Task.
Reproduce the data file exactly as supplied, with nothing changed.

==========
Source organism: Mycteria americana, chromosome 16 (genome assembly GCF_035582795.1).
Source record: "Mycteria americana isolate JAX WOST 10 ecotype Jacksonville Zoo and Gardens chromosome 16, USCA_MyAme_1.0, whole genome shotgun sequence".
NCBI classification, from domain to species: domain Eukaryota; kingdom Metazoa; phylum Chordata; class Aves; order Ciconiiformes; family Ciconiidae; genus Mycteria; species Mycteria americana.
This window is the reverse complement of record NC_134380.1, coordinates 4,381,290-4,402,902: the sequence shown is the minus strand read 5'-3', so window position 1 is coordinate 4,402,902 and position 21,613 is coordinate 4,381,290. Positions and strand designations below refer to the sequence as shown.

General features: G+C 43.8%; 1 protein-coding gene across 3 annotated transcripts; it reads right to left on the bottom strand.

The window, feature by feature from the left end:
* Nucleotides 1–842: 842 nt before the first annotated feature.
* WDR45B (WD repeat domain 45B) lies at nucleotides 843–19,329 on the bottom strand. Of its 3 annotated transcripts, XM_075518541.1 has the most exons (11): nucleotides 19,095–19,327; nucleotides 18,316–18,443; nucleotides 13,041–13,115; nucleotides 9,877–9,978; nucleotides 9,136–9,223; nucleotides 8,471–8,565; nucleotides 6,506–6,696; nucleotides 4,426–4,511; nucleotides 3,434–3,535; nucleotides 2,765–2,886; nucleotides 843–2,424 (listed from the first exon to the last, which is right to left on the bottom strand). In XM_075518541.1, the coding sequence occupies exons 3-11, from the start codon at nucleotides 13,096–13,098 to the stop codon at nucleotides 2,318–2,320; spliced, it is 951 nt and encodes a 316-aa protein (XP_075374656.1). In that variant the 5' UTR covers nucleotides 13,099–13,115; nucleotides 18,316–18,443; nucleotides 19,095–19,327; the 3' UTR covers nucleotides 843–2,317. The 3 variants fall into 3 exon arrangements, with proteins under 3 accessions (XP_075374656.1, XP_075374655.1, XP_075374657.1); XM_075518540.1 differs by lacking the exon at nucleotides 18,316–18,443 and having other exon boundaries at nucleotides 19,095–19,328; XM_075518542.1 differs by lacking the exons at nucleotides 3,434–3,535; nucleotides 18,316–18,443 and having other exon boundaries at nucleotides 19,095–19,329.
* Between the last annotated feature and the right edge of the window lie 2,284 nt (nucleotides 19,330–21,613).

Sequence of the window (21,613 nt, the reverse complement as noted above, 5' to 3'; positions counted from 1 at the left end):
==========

Source organism: Mycteria americana, chromosome 16 (genome assembly GCF_035582795.1).
Source record: "Mycteria americana isolate JAX WOST 10 ecotype Jacksonville Zoo and Gardens chromosome 16, USCA_MyAme_1.0, whole genome shotgun sequence".
NCBI classification, from domain to species: domain Eukaryota; kingdom Metazoa; phylum Chordata; class Aves; order Ciconiiformes; family Ciconiidae; genus Mycteria; species Mycteria americana.
This window is the reverse complement of record NC_134380.1, coordinates 4,381,290-4,402,902: the sequence shown is the minus strand read 5'-3', so window position 1 is coordinate 4,402,902 and position 21,613 is coordinate 4,381,290. Positions and strand designations below refer to the sequence as shown.

General features: G+C 43.8%; 1 protein-coding gene across 3 annotated transcripts; it reads right to left on the bottom strand.

The window, feature by feature from the left end:
* Nucleotides 1–842: 842 nt before the first annotated feature.
* WDR45B (WD repeat domain 45B) lies at nucleotides 843–19,329 on the bottom strand. Of its 3 annotated transcripts, XM_075518541.1 has the most exons (11): nucleotides 19,095–19,327; nucleotides 18,316–18,443; nucleotides 13,041–13,115; nucleotides 9,877–9,978; nucleotides 9,136–9,223; nucleotides 8,471–8,565; nucleotides 6,506–6,696; nucleotides 4,426–4,511; nucleotides 3,434–3,535; nucleotides 2,765–2,886; nucleotides 843–2,424 (listed from the first exon to the last, which is right to left on the bottom strand). In XM_075518541.1, the coding sequence occupies exons 3-11, from the start codon at nucleotides 13,096–13,098 to the stop codon at nucleotides 2,318–2,320; spliced, it is 951 nt and encodes a 316-aa protein (XP_075374656.1). In that variant the 5' UTR covers nucleotides 13,099–13,115; nucleotides 18,316–18,443; nucleotides 19,095–19,327; the 3' UTR covers nucleotides 843–2,317. The 3 variants fall into 3 exon arrangements, with proteins under 3 accessions (XP_075374656.1, XP_075374655.1, XP_075374657.1); XM_075518540.1 differs by lacking the exon at nucleotides 18,316–18,443 and having other exon boundaries at nucleotides 19,095–19,328; XM_075518542.1 differs by lacking the exons at nucleotides 3,434–3,535; nucleotides 18,316–18,443 and having other exon boundaries at nucleotides 19,095–19,329.
* Between the last annotated feature and the right edge of the window lie 2,284 nt (nucleotides 19,330–21,613).

Sequence of the window (21,613 nt, the reverse complement as noted above, 5' to 3'; positions counted from 1 at the left end):